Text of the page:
Survey looks for answers as issues of violence and harassment ‘take on new urgency during COVID-19’
Looking to gauge the severity of violence and harassment in Canada’s workplaces – and what kind of response is being given – researchers have launched a national survey.
The Canadian Labour Congress (CLC) will be working in partnership with the Centre for Research and Education on Violence Against Women and Children (CREVAWC) at Western University and a researcher at the University of Toronto to collect and analyze information on sexual harassment and violence in the workplace. The survey is funded by the government of Canada’s Workplace Harassment and Violence Prevention Fund.
The federal government has initiated significant amendments to the Canada Labour Code through Bill C-65 and its Workplace Harassment and Violence Prevention Regulations.
“The issue of violence and harassment at work has taken on new urgency during COVID-19,” says Hassan Yussuff, president of the CLC. “Workers facing violence and harassment at work may be feeling more isolated and more fearful of repercussions for speaking out, given the state of the job market. The rise in the numbers of people working from home also means that violence is inescapable for those living with their abusers.”
The survey will look at the experience of both unionized and non-unionized workers in an attempt to uncover why employees choose to report or not report, and whether there is a difference between their experiences. It will run until April 2021.
“The MeToo movement is telling us a lot about how frequent and how damaging workplace sexual harassment is. Now we need to know why it has continued unabated for so long,” says Barb MacQuarrie, community director at CREVAWC.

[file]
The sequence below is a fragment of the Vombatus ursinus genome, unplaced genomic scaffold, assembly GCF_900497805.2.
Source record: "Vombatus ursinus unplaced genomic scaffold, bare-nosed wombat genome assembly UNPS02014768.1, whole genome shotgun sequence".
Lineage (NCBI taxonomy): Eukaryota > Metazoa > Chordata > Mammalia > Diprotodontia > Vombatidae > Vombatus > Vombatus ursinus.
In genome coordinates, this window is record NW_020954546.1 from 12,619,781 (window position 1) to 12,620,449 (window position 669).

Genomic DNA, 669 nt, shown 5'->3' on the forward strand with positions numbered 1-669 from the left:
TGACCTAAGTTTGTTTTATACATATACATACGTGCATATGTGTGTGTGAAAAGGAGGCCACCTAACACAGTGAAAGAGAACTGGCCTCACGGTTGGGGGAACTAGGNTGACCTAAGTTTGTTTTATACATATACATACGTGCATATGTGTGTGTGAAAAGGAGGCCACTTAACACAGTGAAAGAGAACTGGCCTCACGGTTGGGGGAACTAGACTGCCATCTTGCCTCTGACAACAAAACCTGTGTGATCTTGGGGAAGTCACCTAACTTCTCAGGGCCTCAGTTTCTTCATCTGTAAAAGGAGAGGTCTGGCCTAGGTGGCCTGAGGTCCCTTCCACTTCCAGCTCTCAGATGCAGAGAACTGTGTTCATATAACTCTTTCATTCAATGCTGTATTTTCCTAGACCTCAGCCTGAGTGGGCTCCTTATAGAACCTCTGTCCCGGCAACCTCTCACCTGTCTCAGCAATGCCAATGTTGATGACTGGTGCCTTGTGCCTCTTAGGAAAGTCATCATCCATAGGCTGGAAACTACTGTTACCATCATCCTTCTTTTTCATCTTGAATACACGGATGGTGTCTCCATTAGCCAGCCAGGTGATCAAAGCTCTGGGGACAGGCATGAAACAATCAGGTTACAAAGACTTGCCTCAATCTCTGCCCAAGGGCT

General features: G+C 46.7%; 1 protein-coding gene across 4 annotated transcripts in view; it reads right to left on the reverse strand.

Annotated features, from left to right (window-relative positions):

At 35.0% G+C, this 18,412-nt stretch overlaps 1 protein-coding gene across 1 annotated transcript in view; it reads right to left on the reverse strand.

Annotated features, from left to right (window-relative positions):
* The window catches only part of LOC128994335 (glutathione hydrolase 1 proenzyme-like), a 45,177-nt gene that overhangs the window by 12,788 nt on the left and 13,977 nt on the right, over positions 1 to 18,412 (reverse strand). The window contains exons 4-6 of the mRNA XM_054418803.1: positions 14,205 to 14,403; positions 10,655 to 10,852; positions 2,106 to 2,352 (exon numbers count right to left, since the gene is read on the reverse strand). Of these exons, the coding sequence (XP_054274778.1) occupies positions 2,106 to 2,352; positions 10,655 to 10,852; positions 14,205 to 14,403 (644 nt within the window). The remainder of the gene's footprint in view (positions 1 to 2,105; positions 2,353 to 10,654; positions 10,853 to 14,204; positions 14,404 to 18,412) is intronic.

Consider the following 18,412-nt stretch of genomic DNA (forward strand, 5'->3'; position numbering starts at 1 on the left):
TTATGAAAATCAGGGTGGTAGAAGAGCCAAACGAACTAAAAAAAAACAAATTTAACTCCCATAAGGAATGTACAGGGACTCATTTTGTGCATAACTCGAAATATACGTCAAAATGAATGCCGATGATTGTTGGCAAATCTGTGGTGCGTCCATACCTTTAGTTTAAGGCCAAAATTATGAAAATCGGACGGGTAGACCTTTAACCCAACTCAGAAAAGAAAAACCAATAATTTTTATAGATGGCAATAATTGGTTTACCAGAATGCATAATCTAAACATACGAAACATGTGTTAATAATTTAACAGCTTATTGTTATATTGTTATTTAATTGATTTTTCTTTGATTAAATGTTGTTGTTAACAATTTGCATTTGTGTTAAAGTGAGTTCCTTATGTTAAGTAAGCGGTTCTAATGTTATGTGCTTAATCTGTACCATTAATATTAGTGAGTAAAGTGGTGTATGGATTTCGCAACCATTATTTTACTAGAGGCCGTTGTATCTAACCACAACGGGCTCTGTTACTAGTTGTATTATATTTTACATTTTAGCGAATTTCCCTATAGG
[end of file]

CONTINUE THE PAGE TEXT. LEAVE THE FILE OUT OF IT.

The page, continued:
“Why don’t those who experience it report? What happens after they do report? This survey will give us the data we need to have serious conversations with policy makers, both governmental and at the workplace level about what we need to do next.”
Since the pandemic started a few months ago, there have been alarming reports of violence towards frontline workers. This has been reported in Canada, but also in other countries around the world such as the US, Mexico and India.
In 2018, an Angus Reid Institute found that over half of Canadian women have experienced workplace sexual harassment during their lifetime and 89 per cent of women reported having taken steps to avoid unwanted sexual advances at work.
Yukon, British Columbia and Manitoba have all started efforts to provide leaves for those suffering from violence and harassment.
Also, as many healthcare workers across Canada battle the coronavirus outbreak, a second health crisis may emerge that could debilitate that workforce: moral injury, an issue that’s really like post-traumatic stress disorder (PTSD), says one expert.